Budget Cuts May Deepen
By John Durham
As world, national and state economies falter, East Carolina University leaders are taking a careful look at programs and operations as they prepare for even deeper budget cuts across the campus.
ECU is already dealing with a one-time 4 percent reversion of its state appropriations for the 2008-09 fiscal year. For the university, that means about $10 million, and it is being managed by a number of measures, including leaving vacant positions unfilled and curtailing travel and purchases.
More painful, permanent budget cuts are widely anticipated when the new General Assembly convenes in Raleigh in the spring to develop a state budget for the 2009-2011 biennium.
“We must be prepared for the very worst scenario,” Chancellor Steve Ballard said. He also stressed that the university must protect its most important strategic priorities.
“This will put added pressure on low priorities and under-performing programs and services,” Ballard said. He said the budget reductions are likely to force some job losses as well as the elimination of some programs at the university.
Ballard urged vice chancellors to lead by example in developing responses to diminished funding. He encouraged them to aggressively and continually seek cost-reduction strategies such as consolidating positions and partnering with other divisions or departments to reduce costs.
Ballard also stressed the importance of communication as the university works through its response to budget reductions. “We must be open and transparent as we deal with these difficult issues,” he said. “This is not a time for mystery or silence.”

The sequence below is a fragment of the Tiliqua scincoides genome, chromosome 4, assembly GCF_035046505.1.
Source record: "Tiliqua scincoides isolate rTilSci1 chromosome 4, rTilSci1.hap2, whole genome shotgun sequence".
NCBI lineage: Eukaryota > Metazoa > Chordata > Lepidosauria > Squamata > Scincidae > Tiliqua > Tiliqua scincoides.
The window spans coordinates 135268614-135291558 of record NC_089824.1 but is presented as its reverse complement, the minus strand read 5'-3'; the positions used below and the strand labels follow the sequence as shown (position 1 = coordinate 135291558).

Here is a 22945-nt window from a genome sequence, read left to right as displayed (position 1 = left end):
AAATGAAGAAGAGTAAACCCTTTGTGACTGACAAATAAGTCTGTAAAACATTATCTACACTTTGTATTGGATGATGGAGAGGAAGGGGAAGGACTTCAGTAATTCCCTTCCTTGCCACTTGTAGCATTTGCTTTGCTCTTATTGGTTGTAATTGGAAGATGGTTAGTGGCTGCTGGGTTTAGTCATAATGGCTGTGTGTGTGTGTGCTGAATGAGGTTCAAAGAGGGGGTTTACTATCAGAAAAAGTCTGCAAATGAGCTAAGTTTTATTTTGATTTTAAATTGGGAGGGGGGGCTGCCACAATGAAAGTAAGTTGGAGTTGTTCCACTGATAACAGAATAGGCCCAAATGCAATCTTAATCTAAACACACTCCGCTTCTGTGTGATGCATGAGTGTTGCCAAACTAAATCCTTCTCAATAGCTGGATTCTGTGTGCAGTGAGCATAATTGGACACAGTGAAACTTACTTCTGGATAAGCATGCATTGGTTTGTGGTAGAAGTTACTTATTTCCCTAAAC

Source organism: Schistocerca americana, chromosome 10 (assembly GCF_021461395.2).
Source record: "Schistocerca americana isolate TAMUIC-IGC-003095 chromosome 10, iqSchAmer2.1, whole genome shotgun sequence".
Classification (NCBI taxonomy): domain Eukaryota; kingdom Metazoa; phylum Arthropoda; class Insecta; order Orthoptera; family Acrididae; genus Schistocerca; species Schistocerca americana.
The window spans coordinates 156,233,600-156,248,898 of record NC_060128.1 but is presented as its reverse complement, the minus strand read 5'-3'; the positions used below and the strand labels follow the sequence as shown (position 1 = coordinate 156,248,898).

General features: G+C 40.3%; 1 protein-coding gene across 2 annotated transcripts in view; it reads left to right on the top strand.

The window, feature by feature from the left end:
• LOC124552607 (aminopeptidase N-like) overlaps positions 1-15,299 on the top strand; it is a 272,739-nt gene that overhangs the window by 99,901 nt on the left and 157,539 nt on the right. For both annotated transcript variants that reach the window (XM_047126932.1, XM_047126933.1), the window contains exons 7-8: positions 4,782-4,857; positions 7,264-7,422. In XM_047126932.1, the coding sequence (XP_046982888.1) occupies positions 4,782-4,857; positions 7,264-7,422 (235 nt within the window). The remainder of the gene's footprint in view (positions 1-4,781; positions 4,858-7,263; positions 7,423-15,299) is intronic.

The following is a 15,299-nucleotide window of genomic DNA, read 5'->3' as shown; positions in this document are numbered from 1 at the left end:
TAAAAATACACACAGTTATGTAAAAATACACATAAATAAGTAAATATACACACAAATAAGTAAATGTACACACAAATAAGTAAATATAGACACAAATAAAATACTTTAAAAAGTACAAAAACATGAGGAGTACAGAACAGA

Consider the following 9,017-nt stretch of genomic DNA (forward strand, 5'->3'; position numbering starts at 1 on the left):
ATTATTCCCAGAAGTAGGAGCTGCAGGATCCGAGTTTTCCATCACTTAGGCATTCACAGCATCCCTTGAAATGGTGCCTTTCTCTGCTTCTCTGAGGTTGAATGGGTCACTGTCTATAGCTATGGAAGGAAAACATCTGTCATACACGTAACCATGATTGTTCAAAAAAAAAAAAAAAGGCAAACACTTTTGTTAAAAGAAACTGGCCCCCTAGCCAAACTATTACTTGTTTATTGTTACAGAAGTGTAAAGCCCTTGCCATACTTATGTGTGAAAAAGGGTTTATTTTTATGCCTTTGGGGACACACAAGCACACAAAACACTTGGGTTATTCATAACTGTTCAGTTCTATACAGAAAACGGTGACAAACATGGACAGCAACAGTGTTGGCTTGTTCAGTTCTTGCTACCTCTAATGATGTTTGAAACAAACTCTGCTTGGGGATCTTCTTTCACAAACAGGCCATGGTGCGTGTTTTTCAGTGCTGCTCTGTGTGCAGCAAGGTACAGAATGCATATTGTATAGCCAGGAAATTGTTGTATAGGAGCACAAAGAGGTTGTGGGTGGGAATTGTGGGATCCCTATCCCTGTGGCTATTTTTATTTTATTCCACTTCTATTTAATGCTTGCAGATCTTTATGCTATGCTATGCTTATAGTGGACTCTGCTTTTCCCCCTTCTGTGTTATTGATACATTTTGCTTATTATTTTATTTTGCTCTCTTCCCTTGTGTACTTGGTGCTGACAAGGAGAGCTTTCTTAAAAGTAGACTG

Kevin Seitz, vice chancellor for administration and finance, said that the university’s total budget for the current fiscal year is about $750 million, of which about $268 million is in state appropriations. Other major sources of revenue are student tuition and fees, patient services, grants and contracts and private gifts. Some revenue streams such as grants and gifts tend to diminish during times of economic turbulence.
Seitz said that senior administrators welcome suggestions for saving money and cutting expenditures. He noted that the University of North Carolina General Administration, in guidelines for implementing budget reductions last summer, had suggested that a number of areas be considered for reductions, including:
• Academic administration
• Public relations and advancement
• State-funded activities that are not directly related to student enrollment and course delivery
• Low productivity and low-enrollment programs
• Vacant positions
• Middle management
• Program consolidation